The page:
After almost six years of heart-wrenching musical experimenting and two successful albums, you would think the boys of Mayday Parade might have something slightly happier to write about. Or perhaps, all the girls would get the picture and stop breaking their hearts. No such luck. Their third studio album, the eponymously titled Mayday Parade begins just as somberly as the last left off, leading me to believe that these poor guys just can’t catch a break.
Luckily, what sets the band apart from the countless other sad tortured artists of our time is their clear handle on the universal language of heartbreak. There’s the haunting lyric that keeps you playing their songs on repeat, trying to prolong that moment when your favorite line rolls by (My hero, she’s the last real dreamer I know). There’s the perfect melody that you can’t stop humming. It’s forty-five minutes of that unforgettable person you’re actively trying not to think about and obsessively mulling over. You know you love it.
Responding to complaints of excessive contribution on their second album Anywhere But Here, Mayday Parade is written exclusively by the band. Much like their work in the past, Mayday Parade makes use of a lullaby-like melody and the crooning vocals that make your knees weak. The album features them at their best, notably, the hauntingly beautiful “Everything’s An Illusion” and keeps me coming back for more with the painfully relatable “When You See My Friends.”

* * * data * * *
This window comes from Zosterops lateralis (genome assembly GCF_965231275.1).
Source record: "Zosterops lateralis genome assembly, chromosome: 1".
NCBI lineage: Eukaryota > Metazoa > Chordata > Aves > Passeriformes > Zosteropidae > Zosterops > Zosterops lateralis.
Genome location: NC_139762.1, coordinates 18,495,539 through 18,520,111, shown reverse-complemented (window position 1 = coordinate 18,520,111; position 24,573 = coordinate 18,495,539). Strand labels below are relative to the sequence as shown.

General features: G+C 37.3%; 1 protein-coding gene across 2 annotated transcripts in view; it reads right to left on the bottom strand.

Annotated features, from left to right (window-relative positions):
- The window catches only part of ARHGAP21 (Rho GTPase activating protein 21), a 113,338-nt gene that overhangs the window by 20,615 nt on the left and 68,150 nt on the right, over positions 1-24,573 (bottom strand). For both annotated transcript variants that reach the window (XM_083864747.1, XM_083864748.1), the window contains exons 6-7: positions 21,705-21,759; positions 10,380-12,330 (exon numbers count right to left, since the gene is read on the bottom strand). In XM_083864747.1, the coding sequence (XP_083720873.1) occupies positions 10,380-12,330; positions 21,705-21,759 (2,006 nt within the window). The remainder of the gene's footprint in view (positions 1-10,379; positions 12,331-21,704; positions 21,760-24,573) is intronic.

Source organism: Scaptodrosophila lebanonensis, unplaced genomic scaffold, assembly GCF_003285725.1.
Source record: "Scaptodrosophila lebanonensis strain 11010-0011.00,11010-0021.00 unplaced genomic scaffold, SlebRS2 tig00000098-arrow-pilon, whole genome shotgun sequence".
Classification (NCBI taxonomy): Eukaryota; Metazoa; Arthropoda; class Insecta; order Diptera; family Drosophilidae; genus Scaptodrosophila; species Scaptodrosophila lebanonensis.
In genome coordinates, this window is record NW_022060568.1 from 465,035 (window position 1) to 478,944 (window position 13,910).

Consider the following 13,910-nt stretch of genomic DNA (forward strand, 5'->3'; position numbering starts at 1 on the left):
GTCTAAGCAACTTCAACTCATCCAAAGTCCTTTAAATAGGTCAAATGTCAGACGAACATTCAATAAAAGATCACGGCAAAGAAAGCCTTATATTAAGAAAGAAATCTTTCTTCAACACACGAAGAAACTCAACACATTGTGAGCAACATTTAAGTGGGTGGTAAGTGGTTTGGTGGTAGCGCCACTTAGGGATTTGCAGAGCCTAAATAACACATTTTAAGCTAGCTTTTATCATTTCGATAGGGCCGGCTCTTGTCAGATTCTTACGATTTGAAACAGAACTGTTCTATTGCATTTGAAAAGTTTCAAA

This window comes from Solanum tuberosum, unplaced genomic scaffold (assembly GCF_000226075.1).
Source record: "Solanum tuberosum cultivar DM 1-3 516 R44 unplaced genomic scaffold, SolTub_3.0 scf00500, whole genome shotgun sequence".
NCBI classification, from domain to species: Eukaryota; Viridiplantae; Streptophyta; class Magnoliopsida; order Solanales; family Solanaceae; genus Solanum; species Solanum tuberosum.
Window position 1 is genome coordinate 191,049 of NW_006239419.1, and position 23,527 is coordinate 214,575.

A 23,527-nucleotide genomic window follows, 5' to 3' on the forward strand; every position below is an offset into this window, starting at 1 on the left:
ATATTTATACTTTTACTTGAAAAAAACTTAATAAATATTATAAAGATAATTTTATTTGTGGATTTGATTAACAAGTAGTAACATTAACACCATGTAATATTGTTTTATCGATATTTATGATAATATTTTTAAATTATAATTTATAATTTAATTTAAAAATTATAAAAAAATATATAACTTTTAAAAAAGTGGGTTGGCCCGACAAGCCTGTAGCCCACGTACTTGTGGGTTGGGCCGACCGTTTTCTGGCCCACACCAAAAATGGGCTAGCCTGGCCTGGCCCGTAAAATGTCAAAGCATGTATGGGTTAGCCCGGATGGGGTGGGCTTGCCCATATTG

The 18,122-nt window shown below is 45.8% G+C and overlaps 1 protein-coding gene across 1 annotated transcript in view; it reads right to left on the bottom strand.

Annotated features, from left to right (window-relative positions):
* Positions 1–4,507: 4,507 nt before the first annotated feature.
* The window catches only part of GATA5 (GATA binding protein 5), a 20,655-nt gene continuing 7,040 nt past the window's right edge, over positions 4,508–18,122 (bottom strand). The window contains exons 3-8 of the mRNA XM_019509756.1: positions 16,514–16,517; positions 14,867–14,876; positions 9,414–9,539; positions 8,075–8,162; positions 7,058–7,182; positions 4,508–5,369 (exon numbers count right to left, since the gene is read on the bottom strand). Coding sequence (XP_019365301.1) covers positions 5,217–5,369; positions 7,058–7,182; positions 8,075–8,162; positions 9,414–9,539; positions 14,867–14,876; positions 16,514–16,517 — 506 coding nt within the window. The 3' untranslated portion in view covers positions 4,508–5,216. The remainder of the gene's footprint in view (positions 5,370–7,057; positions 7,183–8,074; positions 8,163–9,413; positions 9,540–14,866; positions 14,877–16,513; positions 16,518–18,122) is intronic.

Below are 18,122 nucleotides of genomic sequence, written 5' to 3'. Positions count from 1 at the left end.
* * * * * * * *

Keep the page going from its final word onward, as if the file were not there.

However, comparable to many albums that dangle precariously on the edge of emotional rock, Mayday Parade has trouble keeping up the momentum and it shows. The album includes a couple boring ballads that fail to be offset by the only slightly more upbeat tracks. Yet, something about these boys keeps you listening over and over.
Overall, Mayday Parade continues to be the soundtrack of heartbreak and grief and they do it well. This album is the perfect companion for my hot mess of a love life, and you’ll probably feel the same way. Unfortunately without any emotional range I have to whether there’s ever a happy moment for these poor boys.
Definitely worth the listen and after that you’ll be hooked. Still, I can’t help wishing the rain would stop and these guys would get some sunshine. They might be just as poignant and relatable with a little bit of happiness.